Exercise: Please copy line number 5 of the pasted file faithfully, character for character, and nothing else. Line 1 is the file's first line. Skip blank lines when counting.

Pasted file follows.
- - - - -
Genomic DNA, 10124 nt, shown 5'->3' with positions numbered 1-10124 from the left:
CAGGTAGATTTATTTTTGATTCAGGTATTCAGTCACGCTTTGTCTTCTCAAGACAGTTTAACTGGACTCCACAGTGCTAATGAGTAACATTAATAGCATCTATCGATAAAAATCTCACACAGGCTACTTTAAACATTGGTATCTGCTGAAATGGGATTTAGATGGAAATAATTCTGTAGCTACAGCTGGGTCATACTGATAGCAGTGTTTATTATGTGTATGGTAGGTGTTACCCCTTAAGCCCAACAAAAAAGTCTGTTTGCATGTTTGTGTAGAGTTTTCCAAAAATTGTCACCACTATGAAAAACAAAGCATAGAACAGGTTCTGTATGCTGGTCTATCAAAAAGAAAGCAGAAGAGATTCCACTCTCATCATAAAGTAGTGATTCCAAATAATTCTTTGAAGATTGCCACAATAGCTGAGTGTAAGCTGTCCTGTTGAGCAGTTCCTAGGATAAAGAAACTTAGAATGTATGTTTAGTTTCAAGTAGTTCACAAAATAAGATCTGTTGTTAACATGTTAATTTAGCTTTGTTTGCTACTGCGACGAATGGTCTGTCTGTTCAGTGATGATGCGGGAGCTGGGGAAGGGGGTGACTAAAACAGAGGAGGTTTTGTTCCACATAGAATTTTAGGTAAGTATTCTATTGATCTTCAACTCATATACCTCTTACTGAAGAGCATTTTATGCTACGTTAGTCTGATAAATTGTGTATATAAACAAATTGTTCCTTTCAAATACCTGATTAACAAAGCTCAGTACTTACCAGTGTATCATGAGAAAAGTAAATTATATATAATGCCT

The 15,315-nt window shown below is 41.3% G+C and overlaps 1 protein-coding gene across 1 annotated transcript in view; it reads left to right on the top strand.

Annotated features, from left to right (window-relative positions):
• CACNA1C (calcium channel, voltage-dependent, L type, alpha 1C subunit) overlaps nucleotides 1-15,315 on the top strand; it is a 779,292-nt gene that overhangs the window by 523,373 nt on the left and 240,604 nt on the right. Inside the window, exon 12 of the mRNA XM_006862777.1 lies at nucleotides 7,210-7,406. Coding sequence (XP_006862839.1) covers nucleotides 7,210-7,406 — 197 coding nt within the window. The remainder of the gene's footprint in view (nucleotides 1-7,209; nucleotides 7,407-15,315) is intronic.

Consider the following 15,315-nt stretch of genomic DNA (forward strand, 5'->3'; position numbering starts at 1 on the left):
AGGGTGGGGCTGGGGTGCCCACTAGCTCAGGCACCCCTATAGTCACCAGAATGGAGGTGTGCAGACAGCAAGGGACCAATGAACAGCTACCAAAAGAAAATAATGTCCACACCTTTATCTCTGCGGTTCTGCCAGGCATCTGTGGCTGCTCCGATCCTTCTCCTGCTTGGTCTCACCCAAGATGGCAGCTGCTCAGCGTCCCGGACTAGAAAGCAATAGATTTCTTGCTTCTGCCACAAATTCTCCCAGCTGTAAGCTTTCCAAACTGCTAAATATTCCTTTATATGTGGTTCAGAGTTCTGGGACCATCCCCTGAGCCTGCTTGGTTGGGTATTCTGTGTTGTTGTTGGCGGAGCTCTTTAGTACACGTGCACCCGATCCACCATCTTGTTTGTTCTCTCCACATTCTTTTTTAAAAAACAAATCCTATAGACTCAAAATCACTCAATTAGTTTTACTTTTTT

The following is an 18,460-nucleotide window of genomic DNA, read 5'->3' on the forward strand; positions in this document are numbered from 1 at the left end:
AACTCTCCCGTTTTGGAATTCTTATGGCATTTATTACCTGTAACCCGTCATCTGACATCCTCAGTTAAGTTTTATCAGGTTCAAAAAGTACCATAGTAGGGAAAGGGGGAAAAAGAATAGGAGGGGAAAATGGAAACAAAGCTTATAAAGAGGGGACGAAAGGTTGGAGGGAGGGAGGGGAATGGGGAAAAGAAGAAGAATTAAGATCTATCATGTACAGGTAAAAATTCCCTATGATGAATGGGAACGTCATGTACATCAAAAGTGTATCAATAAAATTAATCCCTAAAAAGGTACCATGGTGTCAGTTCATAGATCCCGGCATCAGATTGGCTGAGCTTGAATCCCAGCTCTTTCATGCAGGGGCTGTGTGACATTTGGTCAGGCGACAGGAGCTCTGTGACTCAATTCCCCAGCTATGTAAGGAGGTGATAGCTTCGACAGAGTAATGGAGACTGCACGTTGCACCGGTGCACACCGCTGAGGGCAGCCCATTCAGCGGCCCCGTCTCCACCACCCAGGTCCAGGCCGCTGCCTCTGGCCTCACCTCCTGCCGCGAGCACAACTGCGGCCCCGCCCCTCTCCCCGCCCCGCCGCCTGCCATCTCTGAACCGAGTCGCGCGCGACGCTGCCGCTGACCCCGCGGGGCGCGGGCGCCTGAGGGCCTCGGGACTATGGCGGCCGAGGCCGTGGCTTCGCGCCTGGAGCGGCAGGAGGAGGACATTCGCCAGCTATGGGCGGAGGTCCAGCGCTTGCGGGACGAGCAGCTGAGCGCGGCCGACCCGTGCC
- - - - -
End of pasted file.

• CACNA1C (calcium channel, voltage-dependent, L type, alpha 1C subunit) overlaps nucleotides 1-15,315 on the top strand; it is a 779,292-nt gene that overhangs the window by 523,373 nt on the left and 240,604 nt on the right. Inside the window, exon 12 of the mRNA XM_006862777.1 lies at nucleotides 7,210-7,406. Coding sequence (XP_006862839.1) covers nucleotides 7,210-7,406 — 197 coding nt within the window. The remainder of the gene's footprint in view (nucleotides 1-7,209; nucleotides 7,407-15,315) is intronic.